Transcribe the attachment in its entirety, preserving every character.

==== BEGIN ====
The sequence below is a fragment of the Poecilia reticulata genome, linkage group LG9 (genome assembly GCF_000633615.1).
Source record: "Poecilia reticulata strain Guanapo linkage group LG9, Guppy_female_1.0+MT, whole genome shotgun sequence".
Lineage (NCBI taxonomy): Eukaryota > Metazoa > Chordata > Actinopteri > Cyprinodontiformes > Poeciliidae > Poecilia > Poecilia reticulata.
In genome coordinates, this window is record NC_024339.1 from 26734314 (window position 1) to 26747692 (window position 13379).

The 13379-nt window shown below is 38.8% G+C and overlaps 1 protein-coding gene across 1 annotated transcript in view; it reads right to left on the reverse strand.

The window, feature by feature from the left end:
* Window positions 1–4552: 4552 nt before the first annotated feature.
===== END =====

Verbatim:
The sequence below is a fragment of the Poecilia reticulata genome, linkage group LG9 (genome assembly GCF_000633615.1).
Source record: "Poecilia reticulata strain Guanapo linkage group LG9, Guppy_female_1.0+MT, whole genome shotgun sequence".
Lineage (NCBI taxonomy): Eukaryota > Metazoa > Chordata > Actinopteri > Cyprinodontiformes > Poeciliidae > Poecilia > Poecilia reticulata.
In genome coordinates, this window is record NC_024339.1 from 26734314 (window position 1) to 26747692 (window position 13379).

The 13379-nt window shown below is 38.8% G+C and overlaps 1 protein-coding gene across 1 annotated transcript in view; it reads right to left on the reverse strand.

The window, feature by feature from the left end:
* Window positions 1–4552: 4552 nt before the first annotated feature.